‘US working hard to get n-deal through this year’

August 8th, 2008 - 10:57 am ICT by IANS  

By Arun Kumar
Washington, Aug 8 (IANS) The US says it’s working hard to get Congressional approval for its civil nuclear deal with India by the end of this year after hopefully getting the Nuclear Suppliers Group’s (NSG) clearance by early September. “We’re working with Congress to discuss the issues and resolve any outstanding concerns that they may have,” acting state department spokesman Gonzalo Gallegos said Thursday, contending that the deal with India will be “consistent” with America’s domestic law.

Responding to a senior Democrat lawmaker’s suggestion to suspend congressional approval of the deal until the next Congress, which convenes in January 2009, he said: “We’re working through the NSG to obtain their approval by early September.

“We hope at that time to present it - the package - to our Congress. And we hope that after discussions with them that they will be able to pass that and we will be able to proceed with this very important programme.”

Days before the NSG meets to decide on lifting curbs on civil nuclear trade with India, the Democratic chairman of the House Foreign Affairs Committee Howard Berman had asked the Bush administration to shelve the deal unless it can guarantee suspension of trade if India conducts another nuclear test.

“I want to stress the fact that we believe this is an important programme, we believe that we can get it through this year. We’re going to work toward that end,” Gallegos said, commenting on Berman’s suggestion in a letter to Secretary of State Condoleezza Rice.

“And obviously anything that we proceed with will be consistent with US law,” he added.

Warning that an NSG waiver “inconsistent” with the enabling US law, the 2006 Hyde Act will “jeopardise” the nuclear deal in the US Congress, Berman told Rice that “given the lateness in the congressional session, it would be better to review these complex matters in the next Congress, when they can receive a full and serious examination”.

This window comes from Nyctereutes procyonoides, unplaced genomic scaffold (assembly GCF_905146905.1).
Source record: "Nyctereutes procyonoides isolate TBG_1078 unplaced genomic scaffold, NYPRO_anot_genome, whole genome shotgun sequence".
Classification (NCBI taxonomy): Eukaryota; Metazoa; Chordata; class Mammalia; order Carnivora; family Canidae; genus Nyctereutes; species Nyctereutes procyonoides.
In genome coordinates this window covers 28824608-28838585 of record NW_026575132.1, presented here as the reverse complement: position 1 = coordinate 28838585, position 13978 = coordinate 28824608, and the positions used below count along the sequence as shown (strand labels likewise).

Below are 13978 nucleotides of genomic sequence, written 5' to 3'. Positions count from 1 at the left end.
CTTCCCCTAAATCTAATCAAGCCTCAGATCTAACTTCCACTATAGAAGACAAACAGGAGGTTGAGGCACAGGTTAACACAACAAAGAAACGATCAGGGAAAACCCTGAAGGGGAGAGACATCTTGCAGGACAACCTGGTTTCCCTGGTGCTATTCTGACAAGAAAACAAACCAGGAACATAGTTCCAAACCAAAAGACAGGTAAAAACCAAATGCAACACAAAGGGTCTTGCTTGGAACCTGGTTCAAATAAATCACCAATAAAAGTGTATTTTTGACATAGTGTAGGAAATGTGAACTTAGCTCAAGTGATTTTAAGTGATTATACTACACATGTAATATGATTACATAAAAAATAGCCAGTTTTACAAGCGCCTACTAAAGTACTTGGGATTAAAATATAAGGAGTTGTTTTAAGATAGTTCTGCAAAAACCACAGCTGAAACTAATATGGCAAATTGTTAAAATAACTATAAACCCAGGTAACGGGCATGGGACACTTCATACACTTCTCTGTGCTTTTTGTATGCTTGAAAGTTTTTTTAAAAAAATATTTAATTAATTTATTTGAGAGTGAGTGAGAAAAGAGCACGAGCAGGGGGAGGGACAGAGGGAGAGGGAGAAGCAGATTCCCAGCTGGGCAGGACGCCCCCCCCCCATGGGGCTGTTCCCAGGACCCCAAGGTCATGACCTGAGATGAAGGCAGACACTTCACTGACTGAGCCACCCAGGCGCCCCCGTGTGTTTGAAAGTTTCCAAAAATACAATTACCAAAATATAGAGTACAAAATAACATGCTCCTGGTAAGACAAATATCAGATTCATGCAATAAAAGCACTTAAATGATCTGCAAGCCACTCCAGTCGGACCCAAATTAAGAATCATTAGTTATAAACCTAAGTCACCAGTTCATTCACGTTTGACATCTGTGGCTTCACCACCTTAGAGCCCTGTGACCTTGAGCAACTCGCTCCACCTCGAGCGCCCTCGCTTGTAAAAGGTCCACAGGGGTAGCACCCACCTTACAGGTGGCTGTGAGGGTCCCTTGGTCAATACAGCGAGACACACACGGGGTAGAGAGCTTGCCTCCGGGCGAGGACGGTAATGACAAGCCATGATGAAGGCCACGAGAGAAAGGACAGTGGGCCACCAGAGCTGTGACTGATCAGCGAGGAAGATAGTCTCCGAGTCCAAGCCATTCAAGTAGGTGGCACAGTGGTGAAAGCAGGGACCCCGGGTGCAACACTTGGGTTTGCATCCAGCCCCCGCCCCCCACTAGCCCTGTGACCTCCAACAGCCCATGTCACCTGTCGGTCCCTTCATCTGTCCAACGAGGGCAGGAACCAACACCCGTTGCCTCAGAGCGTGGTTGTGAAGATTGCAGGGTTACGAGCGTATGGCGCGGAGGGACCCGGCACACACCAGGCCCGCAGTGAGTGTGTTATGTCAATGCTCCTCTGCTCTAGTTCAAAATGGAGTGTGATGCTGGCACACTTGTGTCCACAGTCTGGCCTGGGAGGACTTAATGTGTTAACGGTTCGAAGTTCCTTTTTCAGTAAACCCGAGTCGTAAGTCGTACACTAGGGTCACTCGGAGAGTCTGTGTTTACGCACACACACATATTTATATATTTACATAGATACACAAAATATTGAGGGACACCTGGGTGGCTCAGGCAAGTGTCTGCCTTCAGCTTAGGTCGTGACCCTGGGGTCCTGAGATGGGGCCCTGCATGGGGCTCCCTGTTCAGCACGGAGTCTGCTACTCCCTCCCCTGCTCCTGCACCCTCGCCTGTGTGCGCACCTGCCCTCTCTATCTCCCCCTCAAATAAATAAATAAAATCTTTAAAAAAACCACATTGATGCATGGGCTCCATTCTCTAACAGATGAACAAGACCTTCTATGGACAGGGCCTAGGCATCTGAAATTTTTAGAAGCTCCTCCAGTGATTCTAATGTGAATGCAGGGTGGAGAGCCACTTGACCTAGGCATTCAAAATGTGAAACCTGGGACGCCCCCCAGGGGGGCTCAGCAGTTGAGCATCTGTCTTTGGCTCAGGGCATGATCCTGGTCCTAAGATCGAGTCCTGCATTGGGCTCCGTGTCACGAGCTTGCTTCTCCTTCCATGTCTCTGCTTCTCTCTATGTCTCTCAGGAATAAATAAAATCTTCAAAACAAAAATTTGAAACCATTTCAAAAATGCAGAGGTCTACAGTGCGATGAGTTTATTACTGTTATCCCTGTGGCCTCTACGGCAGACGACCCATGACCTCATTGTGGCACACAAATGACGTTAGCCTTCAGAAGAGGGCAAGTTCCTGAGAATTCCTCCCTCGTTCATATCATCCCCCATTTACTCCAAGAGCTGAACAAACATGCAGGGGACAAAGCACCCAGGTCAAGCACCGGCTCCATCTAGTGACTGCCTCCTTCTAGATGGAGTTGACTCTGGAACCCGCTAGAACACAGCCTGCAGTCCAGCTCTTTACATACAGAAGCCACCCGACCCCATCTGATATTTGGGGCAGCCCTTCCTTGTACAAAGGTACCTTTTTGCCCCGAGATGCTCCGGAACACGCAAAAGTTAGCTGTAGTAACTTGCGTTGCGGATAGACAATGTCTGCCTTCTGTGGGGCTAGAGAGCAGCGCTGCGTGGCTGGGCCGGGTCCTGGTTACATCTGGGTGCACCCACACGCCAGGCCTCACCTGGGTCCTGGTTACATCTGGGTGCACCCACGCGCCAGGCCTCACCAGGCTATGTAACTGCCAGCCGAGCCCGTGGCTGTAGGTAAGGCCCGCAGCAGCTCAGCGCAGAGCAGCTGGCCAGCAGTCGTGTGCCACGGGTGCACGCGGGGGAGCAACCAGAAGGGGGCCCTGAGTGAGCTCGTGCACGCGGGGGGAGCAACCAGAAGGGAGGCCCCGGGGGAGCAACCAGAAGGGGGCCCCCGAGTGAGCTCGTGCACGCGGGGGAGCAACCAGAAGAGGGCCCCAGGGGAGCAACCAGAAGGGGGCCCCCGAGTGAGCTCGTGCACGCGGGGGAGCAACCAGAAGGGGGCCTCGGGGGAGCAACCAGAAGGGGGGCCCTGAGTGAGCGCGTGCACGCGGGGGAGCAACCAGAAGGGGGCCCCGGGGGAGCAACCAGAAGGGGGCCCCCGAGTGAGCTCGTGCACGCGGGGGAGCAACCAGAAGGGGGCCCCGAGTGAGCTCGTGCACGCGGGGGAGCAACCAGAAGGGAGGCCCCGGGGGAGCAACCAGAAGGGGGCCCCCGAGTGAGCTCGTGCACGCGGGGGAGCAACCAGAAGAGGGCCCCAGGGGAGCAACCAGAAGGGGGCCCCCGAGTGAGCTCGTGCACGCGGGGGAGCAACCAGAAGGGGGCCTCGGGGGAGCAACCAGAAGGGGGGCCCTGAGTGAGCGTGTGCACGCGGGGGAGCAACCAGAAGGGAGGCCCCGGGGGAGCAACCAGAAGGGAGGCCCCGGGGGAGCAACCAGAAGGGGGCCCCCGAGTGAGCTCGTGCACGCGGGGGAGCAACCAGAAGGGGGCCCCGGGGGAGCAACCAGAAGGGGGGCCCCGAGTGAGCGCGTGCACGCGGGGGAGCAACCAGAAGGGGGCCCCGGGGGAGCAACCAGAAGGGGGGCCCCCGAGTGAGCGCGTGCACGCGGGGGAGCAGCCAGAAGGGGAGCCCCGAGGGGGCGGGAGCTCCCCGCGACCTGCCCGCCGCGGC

The California Democrat’s warning came amidst hectic efforts by Washington and New Delhi to persuade the 45-nation NSG to grant India an unprecedented waiver allowing nuclear trade with a state that has not signed the Nuclear Non-Proliferation Treaty (NPT).

Once this remaining hurdle is cleared, the administration, which is keen to get the nuclear deal approved before President George W. Bush leaves office in January, plans to turn to the Congress for approval of the pact when it reconvenes Sep 8 after summer recess.

A major obstacle was cleared recently when the International Atomic Energy Agency (IAEA), the UN’s nuclear watchdog, approved an India-specific safeguards agreement on India’s civil nuclear plants.

Berman warned that the Congress would not act before its Sep 26 target adjournment date unless the Bush administration pushed the NSG to attach conditions to its waiver in strict conformity with the contentious Hyde Act passed by the US Congress in December 2006 to approve the nuclear deal in principle.

The Hyde Act among other things requires that nuclear assistance to India would be suspended if it resumed nuclear testing.

Meanwhile, other countries might rush in to take advantage of a more lenient NSG waiver and do business with India on their own terms, Berman warned.

“This would give other countries an unacceptable head-start in securing commercial nuclear contracts with the Indian government, thus placing US firms at a competitive disadvantage,” Berman wrote to Rice.

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